1. In deciding whether a particular accounting policy should be disclosed, management considers whether disclosure would assist users in understanding how transactions, other events and conditions are reflected in the reported financial performance and financial position. Disclosure of particular accounting policies is especially useful to users where those policies are selected from alternatives allowed in IFRS. [IAS 1.119]

2. Some IFRSs specifically require disclosure of particular accounting policies, including choices made by management between different policies they allow. For example, IAS 16 Property, Plant and Equipment requires disclosure of the measurement bases used for classes of property, plant and equipment and IFRS 3 Business Combinations requires disclosure of the measurement basis used for non-controlling interest acquired during the period.

3. In this guidance, policies are disclosed that are specific to the entity and relevant for an understanding of individual line items in the financial statements, together with the notes for those line items. Other, more general policies are disclosed in the note 25 in the example below. Where permitted by local requirements, entities could consider moving these non-entity-specific policies into an Appendix.

#### Change in accounting policy – new and revised accounting standards

4. Where an entity has changed any of its accounting policies, either as a result of a new or revised accounting standard or voluntarily, it must explain the change in its notes. Additional disclosures are required where a policy is changed retrospectively, see note 26 for further information. [IAS 8.28]

5. New or revised accounting standards and interpretations only need to be disclosed if they resulted in a change in accounting policy which had an impact in the current year or could impact on future periods. There is no need to disclose pronouncements that did not have any impact on the entity’s accounting policies and amounts recognised in the financial statements. [IAS 8.28]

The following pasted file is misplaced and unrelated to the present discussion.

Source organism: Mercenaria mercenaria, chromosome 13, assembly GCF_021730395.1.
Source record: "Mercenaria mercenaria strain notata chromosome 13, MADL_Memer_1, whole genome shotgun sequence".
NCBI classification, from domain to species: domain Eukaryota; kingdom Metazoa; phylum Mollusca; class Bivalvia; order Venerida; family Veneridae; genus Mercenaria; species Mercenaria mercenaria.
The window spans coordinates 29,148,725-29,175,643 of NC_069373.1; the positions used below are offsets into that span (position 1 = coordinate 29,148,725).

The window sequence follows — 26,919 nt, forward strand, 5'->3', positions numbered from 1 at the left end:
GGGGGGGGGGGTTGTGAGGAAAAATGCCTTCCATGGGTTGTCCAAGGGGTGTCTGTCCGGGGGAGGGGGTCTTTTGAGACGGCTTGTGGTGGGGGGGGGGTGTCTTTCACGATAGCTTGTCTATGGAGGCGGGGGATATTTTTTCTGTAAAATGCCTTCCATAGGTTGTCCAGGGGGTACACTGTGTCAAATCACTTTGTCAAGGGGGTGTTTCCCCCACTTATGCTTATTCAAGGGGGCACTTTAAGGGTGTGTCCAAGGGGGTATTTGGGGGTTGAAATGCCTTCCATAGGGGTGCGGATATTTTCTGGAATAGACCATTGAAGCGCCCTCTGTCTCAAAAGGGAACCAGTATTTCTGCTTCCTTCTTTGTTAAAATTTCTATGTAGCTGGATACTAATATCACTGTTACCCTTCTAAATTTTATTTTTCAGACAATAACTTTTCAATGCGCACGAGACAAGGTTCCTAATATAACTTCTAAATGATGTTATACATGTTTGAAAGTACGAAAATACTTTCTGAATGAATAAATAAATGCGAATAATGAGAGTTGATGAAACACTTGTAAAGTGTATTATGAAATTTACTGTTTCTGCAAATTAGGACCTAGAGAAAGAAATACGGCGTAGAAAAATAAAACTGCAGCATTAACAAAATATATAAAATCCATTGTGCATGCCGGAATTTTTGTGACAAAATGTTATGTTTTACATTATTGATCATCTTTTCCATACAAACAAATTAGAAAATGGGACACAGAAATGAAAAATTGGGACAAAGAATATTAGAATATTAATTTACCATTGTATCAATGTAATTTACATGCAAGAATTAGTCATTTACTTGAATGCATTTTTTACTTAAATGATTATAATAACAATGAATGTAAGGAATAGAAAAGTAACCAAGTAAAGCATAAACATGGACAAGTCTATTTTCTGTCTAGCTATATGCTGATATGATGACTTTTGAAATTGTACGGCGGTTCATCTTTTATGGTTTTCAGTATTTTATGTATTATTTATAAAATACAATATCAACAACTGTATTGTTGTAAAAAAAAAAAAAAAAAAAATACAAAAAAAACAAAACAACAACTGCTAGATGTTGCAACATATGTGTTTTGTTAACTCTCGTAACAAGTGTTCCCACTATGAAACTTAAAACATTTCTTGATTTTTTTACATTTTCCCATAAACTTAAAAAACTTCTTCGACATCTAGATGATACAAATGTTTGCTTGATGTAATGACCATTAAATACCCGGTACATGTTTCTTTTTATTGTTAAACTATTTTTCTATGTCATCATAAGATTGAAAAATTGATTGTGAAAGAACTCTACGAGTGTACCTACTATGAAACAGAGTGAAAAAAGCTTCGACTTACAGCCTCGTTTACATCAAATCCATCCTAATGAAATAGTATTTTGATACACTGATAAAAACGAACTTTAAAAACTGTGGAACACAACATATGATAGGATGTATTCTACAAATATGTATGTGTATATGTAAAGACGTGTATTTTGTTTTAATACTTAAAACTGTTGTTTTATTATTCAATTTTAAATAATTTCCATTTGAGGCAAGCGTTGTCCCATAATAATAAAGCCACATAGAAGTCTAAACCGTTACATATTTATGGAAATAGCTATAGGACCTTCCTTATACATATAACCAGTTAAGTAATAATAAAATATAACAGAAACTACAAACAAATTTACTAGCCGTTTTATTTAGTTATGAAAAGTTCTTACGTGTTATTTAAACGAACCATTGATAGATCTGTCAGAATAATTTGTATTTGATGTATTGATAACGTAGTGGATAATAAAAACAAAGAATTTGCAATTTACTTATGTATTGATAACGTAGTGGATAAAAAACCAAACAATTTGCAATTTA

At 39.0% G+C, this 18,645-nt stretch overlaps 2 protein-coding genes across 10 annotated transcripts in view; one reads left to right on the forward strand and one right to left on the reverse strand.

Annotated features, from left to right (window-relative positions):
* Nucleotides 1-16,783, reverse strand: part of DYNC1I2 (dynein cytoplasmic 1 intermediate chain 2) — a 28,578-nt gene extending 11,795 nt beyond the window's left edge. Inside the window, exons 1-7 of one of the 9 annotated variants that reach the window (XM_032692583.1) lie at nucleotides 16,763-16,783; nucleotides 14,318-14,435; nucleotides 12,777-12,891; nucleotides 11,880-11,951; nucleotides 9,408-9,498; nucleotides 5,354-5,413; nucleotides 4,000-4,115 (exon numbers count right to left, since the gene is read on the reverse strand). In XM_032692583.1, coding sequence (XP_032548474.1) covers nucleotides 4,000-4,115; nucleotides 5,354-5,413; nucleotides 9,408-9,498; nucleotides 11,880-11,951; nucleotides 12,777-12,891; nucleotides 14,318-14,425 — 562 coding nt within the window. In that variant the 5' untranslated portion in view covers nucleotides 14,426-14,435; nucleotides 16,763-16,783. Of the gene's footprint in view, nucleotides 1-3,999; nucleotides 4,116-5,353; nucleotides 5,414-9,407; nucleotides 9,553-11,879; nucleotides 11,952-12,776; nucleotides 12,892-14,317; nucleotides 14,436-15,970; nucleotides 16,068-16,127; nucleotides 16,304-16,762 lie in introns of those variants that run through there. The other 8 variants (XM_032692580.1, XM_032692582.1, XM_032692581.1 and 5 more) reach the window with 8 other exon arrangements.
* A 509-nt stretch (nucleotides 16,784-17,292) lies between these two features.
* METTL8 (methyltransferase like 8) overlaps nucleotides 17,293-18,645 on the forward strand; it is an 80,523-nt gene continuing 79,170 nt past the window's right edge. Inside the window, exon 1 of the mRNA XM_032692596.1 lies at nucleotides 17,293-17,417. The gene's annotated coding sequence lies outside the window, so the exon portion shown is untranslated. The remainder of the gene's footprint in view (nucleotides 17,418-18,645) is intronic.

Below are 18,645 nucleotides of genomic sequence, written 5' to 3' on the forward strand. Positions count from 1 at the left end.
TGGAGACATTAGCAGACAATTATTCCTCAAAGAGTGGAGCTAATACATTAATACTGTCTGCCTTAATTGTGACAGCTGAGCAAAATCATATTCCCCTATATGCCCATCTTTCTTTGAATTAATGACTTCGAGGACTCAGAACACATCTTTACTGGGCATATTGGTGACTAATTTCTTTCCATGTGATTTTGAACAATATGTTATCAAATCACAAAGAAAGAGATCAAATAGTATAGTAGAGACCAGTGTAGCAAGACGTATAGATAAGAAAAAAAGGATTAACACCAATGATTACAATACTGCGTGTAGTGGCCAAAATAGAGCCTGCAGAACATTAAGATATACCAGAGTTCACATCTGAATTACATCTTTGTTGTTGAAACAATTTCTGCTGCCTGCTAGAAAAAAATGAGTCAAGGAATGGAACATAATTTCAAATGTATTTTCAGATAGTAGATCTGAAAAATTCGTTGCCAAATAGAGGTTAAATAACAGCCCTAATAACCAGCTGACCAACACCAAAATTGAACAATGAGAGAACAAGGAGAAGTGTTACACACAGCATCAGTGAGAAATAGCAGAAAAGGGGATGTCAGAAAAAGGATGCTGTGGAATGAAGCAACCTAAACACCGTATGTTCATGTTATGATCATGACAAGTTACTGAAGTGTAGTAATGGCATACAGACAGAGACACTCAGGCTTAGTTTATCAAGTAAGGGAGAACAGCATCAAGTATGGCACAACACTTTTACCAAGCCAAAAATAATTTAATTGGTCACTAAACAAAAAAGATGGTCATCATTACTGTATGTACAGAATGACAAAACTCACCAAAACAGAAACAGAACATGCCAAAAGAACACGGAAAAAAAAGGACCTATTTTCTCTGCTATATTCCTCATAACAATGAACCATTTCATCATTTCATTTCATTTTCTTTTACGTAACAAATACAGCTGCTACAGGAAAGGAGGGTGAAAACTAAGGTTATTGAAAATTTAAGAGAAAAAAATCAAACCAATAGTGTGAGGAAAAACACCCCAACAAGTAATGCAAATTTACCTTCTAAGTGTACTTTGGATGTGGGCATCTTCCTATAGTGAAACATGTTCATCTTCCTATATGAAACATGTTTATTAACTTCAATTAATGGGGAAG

6. For the purpose of this edition, it is assumed that RePort Co. PLC did not have to make any changes to its accounting policies, as it is not affected by the interest rate benchmark reforms, and the other amendments summarised in Appendix D are only clarifications that did not require any changes. However, this assumption will not necessarily apply to all entities. Where there has been a change in policy, this will need to be explained, see note 26 for further information.

## Disclosure equity

Get the requirements for properly disclosing equity as the owners’ balance of assets less liabilities to provide the users of your financial statements with useful financial data, in the common language prescribed in the world’s most widely used standards for financial reporting, the IFRS Standards.

First there is a section providing guidance on what the requirements are, followed by a comprehensive example, easy to tailor to the specific needs of your company.

### Disclosure equity guidance

IAS 1 requires disclosure of the par RePort of shares (if any), but does not prescribe a particular form of presentation for the share premium. RePorting Co. is disclosing the share premium in the notes. However, local company laws may have specific rules. For example, they may require separate presentation in the balance sheet. [IAS 1.79(a)]

#### Treasury shares

IAS 32 states that treasury shares must be deducted from equity and that no gain or loss shall be recognised on the purchase, sale, issue or cancellation of such shares. However, the standard does not specify where in equity the treasury shares should be presented. RePorting Co. has elected to present the shares in ‘other equity’, but they may also be disclosed as a separate line item in the balance sheet, deducted from retained earnings or presented in a specific reserve. Depending on local company law, the company may have the right to resell the treasury shares. [IAS 32.33]

Other reserves

An entity shall present, either in the statement of changes in equity or in the notes, for each accumulated balance of each class of other comprehensive income a reconciliation between the carrying amount at the beginning and the end of the period, separately disclosing each item of other comprehensive income and transactions with owners. See also commentary paragraphs 2 and 3 to the statement of changes in equity. [IAS 1.106(d)]